Andrea Köver - food photographer


Photo by © Andrea Köver

Photo by © Andrea Köver

"I don’t usually use human presence in my photos :) "

Natalia Ashton - nutritionist, photographer, author


"I use off-camera flash, so I make sure that I get the flash at an angle where I can also catch a bit of shadow on the subject. if I am shooting the subject in front of me head on, I try to put the flash on the side so that it gives the photo a bit of a dramatic and darker feel. And if its a little to dark, I adjust it in Lightroom."

Robert Alvarez - photographer


"Make sure you have had a manicure before adding hands in the frame. : ) "

Leeanne Mason - food photographer, photo chef, food stylist, content creator


Photo by © Leeanne Mason

Photo by © Leeanne Mason

"The only 2 things I get from a human element are Action & Emotion. Shooting without face, it has to be some action or focus on emotion if face is present."

Victor Chin - food photographer


Photo by © Victor Chin

Photo by © Victor Chin

"Wear neutral clothing (unless it adds something to the image) and make sure it's relevant to the look & feel e.g. you don't need to wear a cook's apron if you're pouring a drink shot."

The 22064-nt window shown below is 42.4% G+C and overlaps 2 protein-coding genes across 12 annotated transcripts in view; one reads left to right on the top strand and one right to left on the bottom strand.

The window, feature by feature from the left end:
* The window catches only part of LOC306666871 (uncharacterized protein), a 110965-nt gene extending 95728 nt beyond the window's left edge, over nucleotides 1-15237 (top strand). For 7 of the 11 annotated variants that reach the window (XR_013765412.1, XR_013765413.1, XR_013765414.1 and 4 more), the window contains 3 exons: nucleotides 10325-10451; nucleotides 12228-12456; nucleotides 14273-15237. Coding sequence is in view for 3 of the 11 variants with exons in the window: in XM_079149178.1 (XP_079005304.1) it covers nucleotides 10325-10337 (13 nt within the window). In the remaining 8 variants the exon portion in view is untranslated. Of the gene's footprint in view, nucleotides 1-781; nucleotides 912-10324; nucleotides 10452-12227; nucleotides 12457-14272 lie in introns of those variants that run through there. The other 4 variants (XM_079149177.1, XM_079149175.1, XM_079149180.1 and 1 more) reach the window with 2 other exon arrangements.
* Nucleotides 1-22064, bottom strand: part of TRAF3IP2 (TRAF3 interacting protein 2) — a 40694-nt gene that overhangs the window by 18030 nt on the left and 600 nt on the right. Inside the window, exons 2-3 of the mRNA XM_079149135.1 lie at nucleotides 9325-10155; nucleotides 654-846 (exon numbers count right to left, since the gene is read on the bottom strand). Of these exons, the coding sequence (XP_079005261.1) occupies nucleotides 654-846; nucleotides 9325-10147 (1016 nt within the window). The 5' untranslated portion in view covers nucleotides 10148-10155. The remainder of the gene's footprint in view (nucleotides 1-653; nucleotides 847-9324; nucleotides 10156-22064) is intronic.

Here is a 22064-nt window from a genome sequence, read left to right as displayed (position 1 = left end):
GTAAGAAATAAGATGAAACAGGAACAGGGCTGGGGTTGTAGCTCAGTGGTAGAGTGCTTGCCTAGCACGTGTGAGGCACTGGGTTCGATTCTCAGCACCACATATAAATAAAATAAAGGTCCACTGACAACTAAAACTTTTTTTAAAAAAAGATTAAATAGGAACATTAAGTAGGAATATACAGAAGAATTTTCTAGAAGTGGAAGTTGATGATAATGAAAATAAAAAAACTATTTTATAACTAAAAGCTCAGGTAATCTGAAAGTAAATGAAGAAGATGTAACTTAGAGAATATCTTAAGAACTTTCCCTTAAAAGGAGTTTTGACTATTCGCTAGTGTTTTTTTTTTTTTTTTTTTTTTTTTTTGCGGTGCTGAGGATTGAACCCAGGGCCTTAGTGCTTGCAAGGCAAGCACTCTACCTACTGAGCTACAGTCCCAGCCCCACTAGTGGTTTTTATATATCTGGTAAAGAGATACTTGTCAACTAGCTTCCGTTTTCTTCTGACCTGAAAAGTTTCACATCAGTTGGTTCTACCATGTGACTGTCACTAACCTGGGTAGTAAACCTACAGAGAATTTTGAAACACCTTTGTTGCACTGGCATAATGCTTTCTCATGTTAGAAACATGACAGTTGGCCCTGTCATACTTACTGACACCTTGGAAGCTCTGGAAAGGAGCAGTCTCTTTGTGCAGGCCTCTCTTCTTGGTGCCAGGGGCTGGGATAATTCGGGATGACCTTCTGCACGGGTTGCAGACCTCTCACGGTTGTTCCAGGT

Emilie Dorange - photographer, designer


"It's somewhat similar to my closet. I have to weed out the pieces that 'do not talk to me,' the ones I never reach for. Those need to go to make space for 'new' ones."

Kata Endrődi - photographer


Photo by © Kata Endrődi

Photo by © Kata Endrődi

"I love using hands to frame the subject. They add a human element, they also add extra texture and act like framing."

Julia Konovalova - food photographer, food stylist, content creator


"Human element not always mean actual human in my opinion. Of course you can add a hand, fingers or other parts of human in a cropped in frame. But we can also add human elements without showing human, such as a piece of vegetable on a fork or a bitten doughnut, etc. Just need to create the illusion of the human presence, that make the images less clinical, more cosy."

Tibor Galamb - photographer, director


Photo by © Tibor Galamb

Photo by © Tibor Galamb

"I like to use a human element by adding leading lines, to really draw the viewer to the focal point of the image. Using the lines of arms, fingers, and angle of the body can all be ways of achieving this."

Mary Turner - commercial food photographer, stylist, chef


"To include yourself in the image, set up your camera on a tripod and use a remote shutter release. Set your camera's self-timer and use autofocus or manually set focus to an object that will be on the same focal plane as yourself. Once you're in position, use the remote shutter release to trigger the camera."

Emily Miller - food photographer, recipe developer

@resplendentkitchen +